Is it possible to have a dairy farm and still go on a 6 week holiday? Or to survive in the industry when the milk price is only €0.30? Even grow without increasing your manpower or having the banks knock on your door? Danish dairy farmer Gunner Forum tells how he has achieved all of this.
Many dairy farmers only allow themselves a vacation of 1 or 2 weeks a year, preferably not too far away, so it is possible to drive back to the farm quickly in case of emergency. Gunnar Forum is an exception to this rule.
In the 1980s, Forum worked at a dairy farm in New Zealand for a year. It had always been his dream to go back one day to show his wife and children what it is like. A beautiful landscape and a good mentality. In the winter of 1999 he did just that for 6 weeks. “New Zealanders and the Danish are alike in that regard,” the cheerful farmer says. He chiefly sees the trip with his family as a reward for 10 years of hard work and investing in the right employees. Afterwards, he made 2 similar trips. Forum puts a lot of trust in his employees. Not surprisingly, he was awarded the Danish Agricultural Working Environment Award in 2014.
Company: Sandagergaard, Gunnar Forum (54), his wife and 4 full-time employees manage a dairy farm with 460 Holstein Frisian cows in Skals (Denmark). The company boasts 400 hectares of land, mainly for grass and maize. Forum grows barley on 60 hectares, half of which is used for the company’s own cattle and the other half is sold. The company has 7 Lely A3 milking robots, that together yield an annual production of 6.5 million kilogrammes of milk. 6.1 million kilogrammes go to dairy cooperative Arla, the rest of the milk goes to the calves. In the last 5 months, the average production per cow has increased to 14,187 kilogrammes 3.67% fat and 3.42% protein.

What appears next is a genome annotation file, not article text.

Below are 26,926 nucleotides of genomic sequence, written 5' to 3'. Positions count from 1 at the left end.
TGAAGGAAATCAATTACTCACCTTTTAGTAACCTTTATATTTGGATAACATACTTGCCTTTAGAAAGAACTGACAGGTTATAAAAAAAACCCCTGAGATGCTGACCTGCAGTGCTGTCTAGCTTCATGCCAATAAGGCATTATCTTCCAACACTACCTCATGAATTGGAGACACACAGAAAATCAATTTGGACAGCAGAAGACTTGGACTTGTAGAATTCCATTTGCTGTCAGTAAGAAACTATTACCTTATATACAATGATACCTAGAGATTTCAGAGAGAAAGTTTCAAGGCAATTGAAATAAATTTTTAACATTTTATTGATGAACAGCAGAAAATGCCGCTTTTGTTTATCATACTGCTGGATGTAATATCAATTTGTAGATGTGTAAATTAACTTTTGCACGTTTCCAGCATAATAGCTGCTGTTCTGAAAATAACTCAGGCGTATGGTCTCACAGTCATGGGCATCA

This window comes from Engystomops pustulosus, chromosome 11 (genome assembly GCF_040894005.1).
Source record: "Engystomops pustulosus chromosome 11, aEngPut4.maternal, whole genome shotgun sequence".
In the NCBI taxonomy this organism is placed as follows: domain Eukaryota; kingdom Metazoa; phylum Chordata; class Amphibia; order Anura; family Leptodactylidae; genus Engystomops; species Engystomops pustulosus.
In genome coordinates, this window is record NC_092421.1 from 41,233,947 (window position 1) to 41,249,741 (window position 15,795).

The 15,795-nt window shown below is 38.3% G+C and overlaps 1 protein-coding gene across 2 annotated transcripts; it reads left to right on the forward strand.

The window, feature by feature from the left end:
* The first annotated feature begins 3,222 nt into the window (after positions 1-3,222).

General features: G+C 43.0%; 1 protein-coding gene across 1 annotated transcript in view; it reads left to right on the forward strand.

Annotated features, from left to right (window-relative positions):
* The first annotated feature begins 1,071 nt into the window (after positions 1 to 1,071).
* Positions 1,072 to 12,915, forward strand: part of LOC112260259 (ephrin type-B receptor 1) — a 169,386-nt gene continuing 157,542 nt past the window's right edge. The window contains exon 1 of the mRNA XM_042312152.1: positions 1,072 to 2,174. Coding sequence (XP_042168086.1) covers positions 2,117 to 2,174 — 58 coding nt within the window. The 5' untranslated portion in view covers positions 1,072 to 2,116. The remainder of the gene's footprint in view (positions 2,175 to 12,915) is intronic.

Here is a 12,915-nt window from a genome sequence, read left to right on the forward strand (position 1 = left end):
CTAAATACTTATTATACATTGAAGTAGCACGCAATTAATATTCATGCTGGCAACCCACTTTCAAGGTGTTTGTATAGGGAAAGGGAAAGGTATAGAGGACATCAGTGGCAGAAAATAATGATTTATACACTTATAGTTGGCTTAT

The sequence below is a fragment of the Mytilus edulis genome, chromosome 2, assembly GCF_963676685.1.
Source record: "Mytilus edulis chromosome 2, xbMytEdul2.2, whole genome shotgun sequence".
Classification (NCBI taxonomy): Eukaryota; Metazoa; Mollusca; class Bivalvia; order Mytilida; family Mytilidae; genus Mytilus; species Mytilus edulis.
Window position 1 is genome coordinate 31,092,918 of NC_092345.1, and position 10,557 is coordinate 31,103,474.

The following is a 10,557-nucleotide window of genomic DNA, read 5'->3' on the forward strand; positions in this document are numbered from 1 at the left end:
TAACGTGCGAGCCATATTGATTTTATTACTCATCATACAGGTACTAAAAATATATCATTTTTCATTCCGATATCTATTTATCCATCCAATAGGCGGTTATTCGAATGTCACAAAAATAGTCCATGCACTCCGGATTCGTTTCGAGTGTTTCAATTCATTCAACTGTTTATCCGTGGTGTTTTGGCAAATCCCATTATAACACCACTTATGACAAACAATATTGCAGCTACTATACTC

The 147 metre deep and 40 metre wide dairy barn is large, but fits well in the open Danish landscape. Peace, quiet and space are what characterise the north of Mid-Jutland (Midtjylland). The colour scheme of the dairy barn, built in 2008, is the typically Scandinavian claret, combined with dark grey at the top. The white stable curtains along the feeding rows are closed. With temperatures around freezing, it is chilly and damp. In the middle of the insulated barn are a total of 7 Lely A3 milking robots.
The last one found its way to the dairy barn last year, after the abolition of the milk quota. A golden buy, it appeared. The production rapidly increased with 800,000 kilogrammes, without expansion of the dairy barn or staff, but only 30 additional dairy cows. Creating a separate group for heifers also helped. One robot serves around 55 heifers, while in the mixed groups there are 65 cows on one robot.
The substantial increase in production provided a good way to decrease costs to around €0.29 per kilogramme of milk. Forum can even cope with the current milk price of €0.30. It is not a luxury, but still a condition for the sustainable future of his company, according to the farmer. “Make sure you are among the best performing companies. It ensures your future.” As soon as the bank tells him what he needs to do, as is the case at many Danish companies at the moment, it is over. “In that